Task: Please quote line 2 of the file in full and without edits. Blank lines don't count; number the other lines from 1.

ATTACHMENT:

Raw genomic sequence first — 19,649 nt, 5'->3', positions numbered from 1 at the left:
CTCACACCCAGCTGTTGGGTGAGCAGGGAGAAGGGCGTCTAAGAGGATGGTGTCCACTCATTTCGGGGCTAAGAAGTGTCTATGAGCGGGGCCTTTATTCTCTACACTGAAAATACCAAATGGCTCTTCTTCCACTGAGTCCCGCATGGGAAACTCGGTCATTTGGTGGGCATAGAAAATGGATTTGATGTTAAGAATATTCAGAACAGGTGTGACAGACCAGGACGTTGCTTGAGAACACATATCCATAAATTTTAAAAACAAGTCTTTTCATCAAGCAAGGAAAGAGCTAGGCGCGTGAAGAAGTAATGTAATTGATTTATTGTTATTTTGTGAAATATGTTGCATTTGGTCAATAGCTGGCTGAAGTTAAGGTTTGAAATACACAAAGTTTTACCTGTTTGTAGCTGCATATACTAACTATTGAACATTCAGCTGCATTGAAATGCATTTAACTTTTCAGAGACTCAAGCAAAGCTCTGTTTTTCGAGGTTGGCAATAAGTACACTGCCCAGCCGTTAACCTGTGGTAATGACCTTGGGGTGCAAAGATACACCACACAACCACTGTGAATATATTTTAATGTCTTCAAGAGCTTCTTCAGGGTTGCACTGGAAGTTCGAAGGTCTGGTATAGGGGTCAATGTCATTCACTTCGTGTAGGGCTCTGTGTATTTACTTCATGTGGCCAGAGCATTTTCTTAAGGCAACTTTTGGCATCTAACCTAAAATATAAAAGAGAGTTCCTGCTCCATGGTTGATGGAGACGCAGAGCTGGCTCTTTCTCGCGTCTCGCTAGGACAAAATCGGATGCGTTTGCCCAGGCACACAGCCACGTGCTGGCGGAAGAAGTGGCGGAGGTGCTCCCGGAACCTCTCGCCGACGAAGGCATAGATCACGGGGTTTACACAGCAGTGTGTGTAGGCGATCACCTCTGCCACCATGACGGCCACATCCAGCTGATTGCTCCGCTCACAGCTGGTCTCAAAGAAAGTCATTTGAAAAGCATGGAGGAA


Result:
CTCACACCCAGCTGTTGGGTGAGCAGGGAGAAGGGCGTCTAAGAGGATGGTGTCCACTCATTTCGGGGCTAAGAAGTGTCTATGAGCGGGGCCTTTATTCTCTACACTGAAAATACCAAATGGCTCTTCTTCCACTGAGTCCCGCATGGGAAACTCGGTCATTTGGTGGGCATAGAAAATGGATTTGATGTTAAGAATATTCAGAACAGGTGTGACAGACCAGGACGTTGCTTGAGAACACATATCCATAAATTTTAAAAACAAGTCTTTTCATCAAGCAAGGAAAGAGCTAGGCGCGTGAAGAAGTAATGTAATTGATTTATTGTTATTTTGTGAAATATGTTGCATTTGGTCAATAGCTGGCTGAAGTTAAGGTTTGAAATACACAAAGTTTTACCTGTTTGTAGCTGCATATACTAACTATTGAACATTCAGCTGCATTGAAATGCATTTAACTTTTCAGAGACTCAAGCAAAGCTCTGTTTTTCGAGGTTGGCAATAAGTACACTGCCCAGCCGTTAACCTGTGGTAATGACCTTGGGGTGCAAAGATACACCACACAACCACTGTGAATATATTTTAATGTCTTCAAGAGCTTCTTCAGGGTTGCACTGGAAGTTCGAAGGTCTGGTATAGGGGTCAATGTCATTCACTTCGTGTAGGGCTCTGTGTATTTACTTCATGTGGCCAGAGCATTTTCTTAAGGCAACTTTTGGCATCTAACCTAAAATATAAAAGAGAGTTCCTGCTCCATGGTTGATGGAGACGCAGAGCTGGCTCTTTCTCGCGTCTCGCTAGGACAAAATCGGATGCGTTTGCCCAGGCACACAGCCACGTGCTGGCGGAAGAAGTGGCGGAGGTGCTCCCGGAACCTCTCGCCGACGAAGGCATAGATCACGGGGTTTACACAGCAGTGTGTGTAGGCGATCACCTCTGCCACCATGACGGCCACATCCAGCTGATTGCTCCGCTCACAGCTGGTCTCAAAGAAAGTCATTTGAAAAGCATGGAGGAA